Kate Fancher and Chris Eljenholm, IRC Program Coordinators, led the project efforts and met with the group of students at the Native Seed Farm, letting them decide how the equipment should be set up. IRC allowed the students to experiment with new tripwire trail cameras that hadn’t been used before on the Landmarks, and were excited to see what they could learn from the students’ project. Trail cameras used in other areas of the Irvine Ranch Natural Landmarks have simpler technology, using temperature and motion to capture photos. Standard trail cameras are great for capturing images of larger mammals, but they often miss reptiles and other smaller wildlife. This especially becomes problematic when attempting to observe ectothermic (or “cold blooded”) animals, whose body temperature is often similar to the surrounding environment.
After four months of observation, the new cameras proved to be efficient and caught images of a variety of small critters that might have been missed by the standard trail cameras. During the four months, the group of students visited the Native Seed Farm every Friday afternoon to check on the cameras, swap out memory cards and switch out any faulty triggers that were found. The experiment allowed several of the Chapman students to gain their first experience with hands-on fieldwork and gave them the opportunity to analyze data from the findings on their own.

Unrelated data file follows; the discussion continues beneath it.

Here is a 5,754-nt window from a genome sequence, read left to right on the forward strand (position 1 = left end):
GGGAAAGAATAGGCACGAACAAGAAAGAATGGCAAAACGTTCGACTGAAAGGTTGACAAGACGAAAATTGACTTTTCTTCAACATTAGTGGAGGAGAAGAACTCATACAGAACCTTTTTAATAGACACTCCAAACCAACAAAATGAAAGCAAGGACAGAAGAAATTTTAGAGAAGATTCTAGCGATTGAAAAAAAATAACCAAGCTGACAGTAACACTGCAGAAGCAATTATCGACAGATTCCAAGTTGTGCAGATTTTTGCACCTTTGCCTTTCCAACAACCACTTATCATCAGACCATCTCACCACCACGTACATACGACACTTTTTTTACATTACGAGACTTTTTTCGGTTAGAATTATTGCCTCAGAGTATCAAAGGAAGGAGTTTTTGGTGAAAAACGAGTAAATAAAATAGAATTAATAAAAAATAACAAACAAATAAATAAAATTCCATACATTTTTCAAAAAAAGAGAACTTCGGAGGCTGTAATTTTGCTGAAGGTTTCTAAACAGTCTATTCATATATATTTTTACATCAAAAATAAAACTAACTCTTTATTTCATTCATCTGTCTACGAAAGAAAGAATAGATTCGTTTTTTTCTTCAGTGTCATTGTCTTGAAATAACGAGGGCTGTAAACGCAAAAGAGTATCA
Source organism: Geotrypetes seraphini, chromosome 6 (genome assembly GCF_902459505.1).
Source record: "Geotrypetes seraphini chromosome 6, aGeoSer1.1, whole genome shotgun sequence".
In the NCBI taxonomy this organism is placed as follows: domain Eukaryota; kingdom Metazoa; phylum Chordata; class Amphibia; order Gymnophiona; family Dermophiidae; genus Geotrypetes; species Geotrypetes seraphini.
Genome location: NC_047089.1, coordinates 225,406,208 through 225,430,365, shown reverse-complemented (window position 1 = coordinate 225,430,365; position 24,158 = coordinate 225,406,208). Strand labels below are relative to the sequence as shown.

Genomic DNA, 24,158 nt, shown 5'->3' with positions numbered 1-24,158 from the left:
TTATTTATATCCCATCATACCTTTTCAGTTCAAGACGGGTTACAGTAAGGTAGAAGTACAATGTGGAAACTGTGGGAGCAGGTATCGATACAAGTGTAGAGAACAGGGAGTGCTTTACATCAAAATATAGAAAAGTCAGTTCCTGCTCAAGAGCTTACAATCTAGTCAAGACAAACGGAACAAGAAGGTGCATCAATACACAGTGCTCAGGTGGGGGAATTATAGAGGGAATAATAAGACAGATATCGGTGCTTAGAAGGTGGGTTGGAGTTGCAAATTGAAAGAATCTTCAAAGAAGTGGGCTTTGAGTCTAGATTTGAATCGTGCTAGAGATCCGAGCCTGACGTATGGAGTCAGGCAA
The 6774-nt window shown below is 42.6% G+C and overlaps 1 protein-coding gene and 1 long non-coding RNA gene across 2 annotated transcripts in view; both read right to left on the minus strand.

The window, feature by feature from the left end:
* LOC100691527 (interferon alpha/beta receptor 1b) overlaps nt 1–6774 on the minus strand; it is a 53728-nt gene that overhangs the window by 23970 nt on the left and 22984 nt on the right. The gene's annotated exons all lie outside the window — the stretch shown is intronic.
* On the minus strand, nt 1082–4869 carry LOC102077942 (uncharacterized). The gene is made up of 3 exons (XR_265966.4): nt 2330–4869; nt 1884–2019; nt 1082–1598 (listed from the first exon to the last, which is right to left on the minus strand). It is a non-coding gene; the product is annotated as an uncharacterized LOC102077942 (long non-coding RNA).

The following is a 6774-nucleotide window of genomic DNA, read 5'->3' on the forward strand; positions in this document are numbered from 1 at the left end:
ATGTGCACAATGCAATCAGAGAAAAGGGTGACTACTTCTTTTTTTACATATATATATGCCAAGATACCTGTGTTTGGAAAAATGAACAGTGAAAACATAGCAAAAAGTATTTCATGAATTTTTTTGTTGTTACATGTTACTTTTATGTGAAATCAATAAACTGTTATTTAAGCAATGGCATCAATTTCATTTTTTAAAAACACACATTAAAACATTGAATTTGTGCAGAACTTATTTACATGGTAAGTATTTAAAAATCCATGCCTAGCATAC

With the project now complete, the IRC team was able to observe how well these new tripwire trail cameras work and how best to utilize them in the future. To learn more about other wildlife monitoring projects, visit IRConservancy.org, LetsGoOutside.org or follow the Landmarks on Facebook, Instagram and Twitter.